Amazon Conservation in the Age of Development: The Limits of Providence

By Ronald A. Foresta | Go to book overview

CHAPTER 2
Tracing the Landscape of Biological Value

Gary Wetterberg, who was selected to do the actual PRODEPEF field work in Brazil, had much experience in South American conservation and a long exposure to Miller's ideas. He had met Miller in 1968, while serving as a Peace Corps volunteer in a Chilean national park, and the careers of the two remained intertwined for years afterward. When Wetterberg returned to the United States to complete a doctorate, Miller served on his dissertation committee. Later, Wetterberg was drawn into the Regional Wildlands Project and developed a set of national environmental codes for Colombia under Miller's direction. During the long association, Wetterberg became imbued with Miller's approach and Miller formed a high opinion of Wetterberg's skills as a conservation planner. 1 Wetterberg joined the PRODEPEF project as a consultant in early 1975, and Miller arranged for him to be stationed at Brazil's National Institute of Amazon Research (INPA) in Manaus. Wetterberg's specific charge was to evaluate the overall needs of Brazilian conservation, with particular emphasis on Amazonia, and produce a detailed set of recommendations on which a concrete conservation program could be based.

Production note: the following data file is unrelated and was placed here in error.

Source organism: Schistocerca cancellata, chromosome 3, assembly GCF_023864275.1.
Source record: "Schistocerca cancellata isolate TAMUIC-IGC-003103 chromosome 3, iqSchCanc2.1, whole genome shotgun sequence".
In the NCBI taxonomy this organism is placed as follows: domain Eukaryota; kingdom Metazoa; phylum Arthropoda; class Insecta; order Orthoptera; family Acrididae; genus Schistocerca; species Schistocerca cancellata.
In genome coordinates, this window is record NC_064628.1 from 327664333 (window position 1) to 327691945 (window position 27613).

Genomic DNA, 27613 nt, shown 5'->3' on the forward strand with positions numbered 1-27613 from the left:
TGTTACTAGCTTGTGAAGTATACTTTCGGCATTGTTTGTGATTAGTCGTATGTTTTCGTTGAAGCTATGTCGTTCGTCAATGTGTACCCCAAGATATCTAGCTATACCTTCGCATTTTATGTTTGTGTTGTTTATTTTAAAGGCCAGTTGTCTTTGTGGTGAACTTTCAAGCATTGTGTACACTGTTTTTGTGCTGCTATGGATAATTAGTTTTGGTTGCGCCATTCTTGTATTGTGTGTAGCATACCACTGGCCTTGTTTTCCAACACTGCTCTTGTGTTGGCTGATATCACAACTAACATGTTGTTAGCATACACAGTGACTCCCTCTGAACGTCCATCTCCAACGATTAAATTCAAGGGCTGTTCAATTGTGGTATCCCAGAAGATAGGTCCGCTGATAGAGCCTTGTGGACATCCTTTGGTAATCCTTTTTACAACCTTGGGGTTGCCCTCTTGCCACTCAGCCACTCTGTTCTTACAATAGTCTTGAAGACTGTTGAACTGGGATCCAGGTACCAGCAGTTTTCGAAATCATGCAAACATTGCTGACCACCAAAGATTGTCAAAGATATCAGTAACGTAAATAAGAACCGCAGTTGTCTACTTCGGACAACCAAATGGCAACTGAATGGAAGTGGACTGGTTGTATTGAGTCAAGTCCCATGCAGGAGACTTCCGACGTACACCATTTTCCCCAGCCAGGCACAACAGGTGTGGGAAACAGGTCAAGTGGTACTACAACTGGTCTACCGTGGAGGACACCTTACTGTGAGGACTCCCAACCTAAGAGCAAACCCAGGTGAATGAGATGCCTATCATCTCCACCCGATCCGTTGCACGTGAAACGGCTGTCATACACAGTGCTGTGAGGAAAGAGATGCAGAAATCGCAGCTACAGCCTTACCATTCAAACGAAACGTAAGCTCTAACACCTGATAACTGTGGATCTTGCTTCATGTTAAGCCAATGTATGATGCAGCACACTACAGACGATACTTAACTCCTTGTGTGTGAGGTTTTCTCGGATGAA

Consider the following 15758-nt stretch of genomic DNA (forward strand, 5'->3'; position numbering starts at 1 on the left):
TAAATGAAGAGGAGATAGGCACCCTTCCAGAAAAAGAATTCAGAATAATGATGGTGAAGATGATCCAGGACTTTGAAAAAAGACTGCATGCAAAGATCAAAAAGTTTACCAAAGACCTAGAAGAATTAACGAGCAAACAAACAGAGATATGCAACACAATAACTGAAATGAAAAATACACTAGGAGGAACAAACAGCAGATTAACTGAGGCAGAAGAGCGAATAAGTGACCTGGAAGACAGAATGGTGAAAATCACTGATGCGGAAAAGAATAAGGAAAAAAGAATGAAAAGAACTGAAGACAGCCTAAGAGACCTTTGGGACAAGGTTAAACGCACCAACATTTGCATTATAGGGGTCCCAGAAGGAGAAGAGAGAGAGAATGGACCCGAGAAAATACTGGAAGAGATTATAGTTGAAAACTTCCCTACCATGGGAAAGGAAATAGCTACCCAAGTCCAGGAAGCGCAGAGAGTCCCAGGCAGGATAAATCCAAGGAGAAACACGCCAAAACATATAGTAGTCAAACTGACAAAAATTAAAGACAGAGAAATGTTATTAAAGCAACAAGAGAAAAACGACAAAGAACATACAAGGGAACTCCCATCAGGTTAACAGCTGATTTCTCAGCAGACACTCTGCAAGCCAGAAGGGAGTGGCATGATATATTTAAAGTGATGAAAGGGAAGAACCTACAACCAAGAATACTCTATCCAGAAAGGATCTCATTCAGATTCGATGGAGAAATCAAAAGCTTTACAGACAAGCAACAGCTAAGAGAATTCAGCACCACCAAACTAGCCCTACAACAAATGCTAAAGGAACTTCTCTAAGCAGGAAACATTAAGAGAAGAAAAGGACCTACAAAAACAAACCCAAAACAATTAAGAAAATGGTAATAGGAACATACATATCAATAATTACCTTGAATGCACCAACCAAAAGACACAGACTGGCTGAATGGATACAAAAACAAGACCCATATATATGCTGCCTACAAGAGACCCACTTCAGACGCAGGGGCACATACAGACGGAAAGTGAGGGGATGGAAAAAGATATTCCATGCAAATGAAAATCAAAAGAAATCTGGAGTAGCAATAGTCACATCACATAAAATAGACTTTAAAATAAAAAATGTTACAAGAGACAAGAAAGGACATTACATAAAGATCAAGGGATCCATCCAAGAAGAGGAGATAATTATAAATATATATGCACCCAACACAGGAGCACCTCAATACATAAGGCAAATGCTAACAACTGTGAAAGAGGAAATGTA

When Wetterberg arrived at INPA in May 1975, he understood the significance of his task. A conservation program for Brazilian Amazonia would fill the last great geographical gap in South American nature protection, capping a decade of international conservation work. 2 He also appreciated its uniqueness. Miller had stressed how, ideally, plans for biological conservation should be sketched onto a landscape before human occupation reduced freedom of action, but it was already too late in most areas of the world; conservationists normally had to choose from among a few policy options and among the few natural areas that remained on a settled

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